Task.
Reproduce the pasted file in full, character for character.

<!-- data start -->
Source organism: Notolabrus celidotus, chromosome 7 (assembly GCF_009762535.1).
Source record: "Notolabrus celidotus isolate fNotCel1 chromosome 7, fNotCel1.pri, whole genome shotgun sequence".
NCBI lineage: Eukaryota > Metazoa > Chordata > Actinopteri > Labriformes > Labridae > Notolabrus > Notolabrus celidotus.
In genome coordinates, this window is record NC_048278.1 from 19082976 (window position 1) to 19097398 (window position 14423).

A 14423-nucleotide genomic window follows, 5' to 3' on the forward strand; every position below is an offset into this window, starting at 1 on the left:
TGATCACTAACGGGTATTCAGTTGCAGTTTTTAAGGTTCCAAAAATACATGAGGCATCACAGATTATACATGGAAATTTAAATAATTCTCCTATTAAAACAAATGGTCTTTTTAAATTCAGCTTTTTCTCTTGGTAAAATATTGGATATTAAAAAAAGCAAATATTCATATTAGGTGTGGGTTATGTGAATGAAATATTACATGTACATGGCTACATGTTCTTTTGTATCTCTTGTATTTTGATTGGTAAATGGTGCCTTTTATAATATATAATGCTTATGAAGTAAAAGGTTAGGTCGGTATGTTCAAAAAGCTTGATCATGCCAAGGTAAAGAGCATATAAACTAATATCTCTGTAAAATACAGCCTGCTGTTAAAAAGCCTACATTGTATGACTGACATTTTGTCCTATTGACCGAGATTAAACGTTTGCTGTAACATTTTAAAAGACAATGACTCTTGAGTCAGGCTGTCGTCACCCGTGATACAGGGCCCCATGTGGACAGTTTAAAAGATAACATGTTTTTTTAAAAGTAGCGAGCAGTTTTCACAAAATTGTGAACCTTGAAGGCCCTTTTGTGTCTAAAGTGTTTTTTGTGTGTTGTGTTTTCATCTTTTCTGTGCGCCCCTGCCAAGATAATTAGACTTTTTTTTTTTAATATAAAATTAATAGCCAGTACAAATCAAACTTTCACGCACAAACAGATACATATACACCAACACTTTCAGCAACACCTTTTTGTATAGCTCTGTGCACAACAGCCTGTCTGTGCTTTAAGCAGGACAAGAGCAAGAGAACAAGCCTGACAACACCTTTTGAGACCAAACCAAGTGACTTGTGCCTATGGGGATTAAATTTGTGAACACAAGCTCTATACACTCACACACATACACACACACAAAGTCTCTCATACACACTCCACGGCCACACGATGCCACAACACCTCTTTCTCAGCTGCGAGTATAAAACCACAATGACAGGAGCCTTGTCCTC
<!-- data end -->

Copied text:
Source organism: Notolabrus celidotus, chromosome 7 (assembly GCF_009762535.1).
Source record: "Notolabrus celidotus isolate fNotCel1 chromosome 7, fNotCel1.pri, whole genome shotgun sequence".
NCBI lineage: Eukaryota > Metazoa > Chordata > Actinopteri > Labriformes > Labridae > Notolabrus > Notolabrus celidotus.
In genome coordinates, this window is record NC_048278.1 from 19082976 (window position 1) to 19097398 (window position 14423).

A 14423-nucleotide genomic window follows, 5' to 3' on the forward strand; every position below is an offset into this window, starting at 1 on the left:
TGATCACTAACGGGTATTCAGTTGCAGTTTTTAAGGTTCCAAAAATACATGAGGCATCACAGATTATACATGGAAATTTAAATAATTCTCCTATTAAAACAAATGGTCTTTTTAAATTCAGCTTTTTCTCTTGGTAAAATATTGGATATTAAAAAAAGCAAATATTCATATTAGGTGTGGGTTATGTGAATGAAATATTACATGTACATGGCTACATGTTCTTTTGTATCTCTTGTATTTTGATTGGTAAATGGTGCCTTTTATAATATATAATGCTTATGAAGTAAAAGGTTAGGTCGGTATGTTCAAAAAGCTTGATCATGCCAAGGTAAAGAGCATATAAACTAATATCTCTGTAAAATACAGCCTGCTGTTAAAAAGCCTACATTGTATGACTGACATTTTGTCCTATTGACCGAGATTAAACGTTTGCTGTAACATTTTAAAAGACAATGACTCTTGAGTCAGGCTGTCGTCACCCGTGATACAGGGCCCCATGTGGACAGTTTAAAAGATAACATGTTTTTTTAAAAGTAGCGAGCAGTTTTCACAAAATTGTGAACCTTGAAGGCCCTTTTGTGTCTAAAGTGTTTTTTGTGTGTTGTGTTTTCATCTTTTCTGTGCGCCCCTGCCAAGATAATTAGACTTTTTTTTTTTAATATAAAATTAATAGCCAGTACAAATCAAACTTTCACGCACAAACAGATACATATACACCAACACTTTCAGCAACACCTTTTTGTATAGCTCTGTGCACAACAGCCTGTCTGTGCTTTAAGCAGGACAAGAGCAAGAGAACAAGCCTGACAACACCTTTTGAGACCAAACCAAGTGACTTGTGCCTATGGGGATTAAATTTGTGAACACAAGCTCTATACACTCACACACATACACACACACAAAGTCTCTCATACACACTCCACGGCCACACGATGCCACAACACCTCTTTCTCAGCTGCGAGTATAAAACCACAATGACAGGAGCCTTGTCCTC